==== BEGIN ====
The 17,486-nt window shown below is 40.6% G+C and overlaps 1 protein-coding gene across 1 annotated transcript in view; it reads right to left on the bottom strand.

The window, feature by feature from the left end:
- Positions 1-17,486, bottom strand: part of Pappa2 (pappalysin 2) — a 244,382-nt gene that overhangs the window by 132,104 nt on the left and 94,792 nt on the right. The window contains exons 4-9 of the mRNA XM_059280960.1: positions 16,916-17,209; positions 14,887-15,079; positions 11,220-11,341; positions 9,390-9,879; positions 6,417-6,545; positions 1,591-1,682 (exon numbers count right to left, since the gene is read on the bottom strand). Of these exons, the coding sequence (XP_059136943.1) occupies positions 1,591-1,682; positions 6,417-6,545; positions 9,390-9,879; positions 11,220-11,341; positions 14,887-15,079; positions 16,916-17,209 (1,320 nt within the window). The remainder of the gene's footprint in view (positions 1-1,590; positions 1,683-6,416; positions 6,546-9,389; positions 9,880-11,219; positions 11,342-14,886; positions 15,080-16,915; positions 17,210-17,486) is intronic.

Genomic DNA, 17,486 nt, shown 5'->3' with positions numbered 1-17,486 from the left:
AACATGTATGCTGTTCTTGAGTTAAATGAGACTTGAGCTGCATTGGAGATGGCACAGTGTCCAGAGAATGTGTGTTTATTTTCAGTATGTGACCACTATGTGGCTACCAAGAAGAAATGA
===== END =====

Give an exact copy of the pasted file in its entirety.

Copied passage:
The 17,486-nt window shown below is 40.6% G+C and overlaps 1 protein-coding gene across 1 annotated transcript in view; it reads right to left on the bottom strand.

The window, feature by feature from the left end:
- Positions 1-17,486, bottom strand: part of Pappa2 (pappalysin 2) — a 244,382-nt gene that overhangs the window by 132,104 nt on the left and 94,792 nt on the right. The window contains exons 4-9 of the mRNA XM_059280960.1: positions 16,916-17,209; positions 14,887-15,079; positions 11,220-11,341; positions 9,390-9,879; positions 6,417-6,545; positions 1,591-1,682 (exon numbers count right to left, since the gene is read on the bottom strand). Of these exons, the coding sequence (XP_059136943.1) occupies positions 1,591-1,682; positions 6,417-6,545; positions 9,390-9,879; positions 11,220-11,341; positions 14,887-15,079; positions 16,916-17,209 (1,320 nt within the window). The remainder of the gene's footprint in view (positions 1-1,590; positions 1,683-6,416; positions 6,546-9,389; positions 9,880-11,219; positions 11,342-14,886; positions 15,080-16,915; positions 17,210-17,486) is intronic.

Genomic DNA, 17,486 nt, shown 5'->3' with positions numbered 1-17,486 from the left:
AACATGTATGCTGTTCTTGAGTTAAATGAGACTTGAGCTGCATTGGAGATGGCACAGTGTCCAGAGAATGTGTGTTTATTTTCAGTATGTGACCACTATGTGGCTACCAAGAAGAAATGA